Thursday, 30 October 2014

The Haunting In Connecticut

Haunted, Dead Or Alive

The Haunting In Connecticut
2009 USA/Canada
Directed by Peter Cornwell
Lionsgate Blu Ray Zone B 

I think I managed to miss this film when it came out at the cinema because it was released during a particularly stressful time in my life. I didn’t think much of it until a sequel was released last year... which I figured meant the first film was at the very least a competently made horror movie. So, when I came across a very cheap blu ray copy, I picked it up and gave it a go.

The Haunting In Connecticut is certainly a competent horror but it’s also nothing new. It purports to be a true life story and that particular conclusion is somewhat in question, as far as I can tell, although I understand that Ed and Lorraine Warren (who were the lead characters in The Conjuring, reviewed here) did investigate this particular case in real life. So there’s that.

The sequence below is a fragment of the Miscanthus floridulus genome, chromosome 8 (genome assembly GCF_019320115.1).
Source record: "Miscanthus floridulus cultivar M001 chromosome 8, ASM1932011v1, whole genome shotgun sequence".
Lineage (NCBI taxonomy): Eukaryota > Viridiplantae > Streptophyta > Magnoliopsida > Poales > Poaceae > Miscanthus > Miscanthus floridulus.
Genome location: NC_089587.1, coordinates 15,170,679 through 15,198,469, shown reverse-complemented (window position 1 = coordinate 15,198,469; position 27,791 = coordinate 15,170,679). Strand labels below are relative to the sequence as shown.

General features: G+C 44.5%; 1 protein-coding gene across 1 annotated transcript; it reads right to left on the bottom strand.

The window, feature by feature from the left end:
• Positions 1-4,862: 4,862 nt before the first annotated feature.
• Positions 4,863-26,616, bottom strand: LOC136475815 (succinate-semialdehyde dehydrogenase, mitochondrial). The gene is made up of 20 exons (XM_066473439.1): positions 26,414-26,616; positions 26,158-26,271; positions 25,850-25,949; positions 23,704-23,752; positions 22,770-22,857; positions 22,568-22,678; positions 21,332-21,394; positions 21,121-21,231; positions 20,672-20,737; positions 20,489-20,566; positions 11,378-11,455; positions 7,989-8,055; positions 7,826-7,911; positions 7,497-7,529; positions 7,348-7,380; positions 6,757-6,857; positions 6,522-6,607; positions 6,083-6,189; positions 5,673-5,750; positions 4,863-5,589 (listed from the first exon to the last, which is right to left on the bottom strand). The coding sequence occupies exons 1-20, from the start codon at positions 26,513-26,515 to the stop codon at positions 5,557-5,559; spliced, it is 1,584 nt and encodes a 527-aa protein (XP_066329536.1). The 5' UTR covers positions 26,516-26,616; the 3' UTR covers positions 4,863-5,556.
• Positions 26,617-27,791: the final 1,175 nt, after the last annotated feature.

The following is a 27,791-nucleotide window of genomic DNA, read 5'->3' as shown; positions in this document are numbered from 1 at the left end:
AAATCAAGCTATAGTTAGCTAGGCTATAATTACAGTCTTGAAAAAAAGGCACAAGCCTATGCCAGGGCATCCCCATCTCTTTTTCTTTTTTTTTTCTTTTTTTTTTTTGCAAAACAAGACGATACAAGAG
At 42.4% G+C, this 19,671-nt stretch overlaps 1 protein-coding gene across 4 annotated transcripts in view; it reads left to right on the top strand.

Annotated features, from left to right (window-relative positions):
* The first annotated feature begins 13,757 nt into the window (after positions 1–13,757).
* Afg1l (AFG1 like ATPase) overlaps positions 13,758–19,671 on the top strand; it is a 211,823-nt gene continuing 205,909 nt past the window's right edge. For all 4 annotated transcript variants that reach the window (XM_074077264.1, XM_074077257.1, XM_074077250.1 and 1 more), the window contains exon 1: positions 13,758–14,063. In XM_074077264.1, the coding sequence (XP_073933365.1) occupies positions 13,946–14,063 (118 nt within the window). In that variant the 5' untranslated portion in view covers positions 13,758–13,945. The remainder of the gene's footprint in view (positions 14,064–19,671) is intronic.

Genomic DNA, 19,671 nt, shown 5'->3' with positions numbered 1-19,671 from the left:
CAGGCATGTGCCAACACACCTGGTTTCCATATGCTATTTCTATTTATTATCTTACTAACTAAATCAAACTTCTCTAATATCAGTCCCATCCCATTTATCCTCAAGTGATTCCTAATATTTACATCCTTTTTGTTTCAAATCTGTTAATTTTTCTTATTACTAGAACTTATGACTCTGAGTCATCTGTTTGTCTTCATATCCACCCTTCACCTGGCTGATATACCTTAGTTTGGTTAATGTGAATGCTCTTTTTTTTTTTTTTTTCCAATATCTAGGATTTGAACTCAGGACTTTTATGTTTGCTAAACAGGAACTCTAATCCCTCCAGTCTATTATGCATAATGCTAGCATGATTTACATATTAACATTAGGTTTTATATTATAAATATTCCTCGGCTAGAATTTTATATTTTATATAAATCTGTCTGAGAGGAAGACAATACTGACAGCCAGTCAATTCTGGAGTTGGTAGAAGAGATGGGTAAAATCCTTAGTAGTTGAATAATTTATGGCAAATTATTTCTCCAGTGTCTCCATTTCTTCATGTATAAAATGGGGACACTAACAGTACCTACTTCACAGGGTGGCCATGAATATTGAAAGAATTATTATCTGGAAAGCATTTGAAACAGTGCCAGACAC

The film has a few good things going for it though. The cast, for example, are all spectacular and includes three of my favourite performers Virginia Madsen (Sideways, The Prophecy) playing Sara Campbell, Martin Donovan (Trust, Simple Men, The Book Of Life) playing her husband Matt and Elias Koteas (The Prophecy, Crash) playing the clichéd, but no less effective, “true believer and keeper of wisdom” character who comes in for the last act, once everyone in the main story are finally accepting that they are under attack by troubled spirits of the dead.

The main protagonist, Sara and Matt’s son Billy (played by Ty Wood), is suffering from cancer and the family take a bargain home near a hospital where he is receiving new, untested treatment for his condition. There’s a nice moment during a montage near the start of the movie where Sara is seen driving and it’s cross cut with footage of her son getting his first dose of treatment. In this scene he has a kind of mesh mask put over his face and this is beautifully reenforced in the next shot as Sara drives past a mesh fence, which immediately echoes that.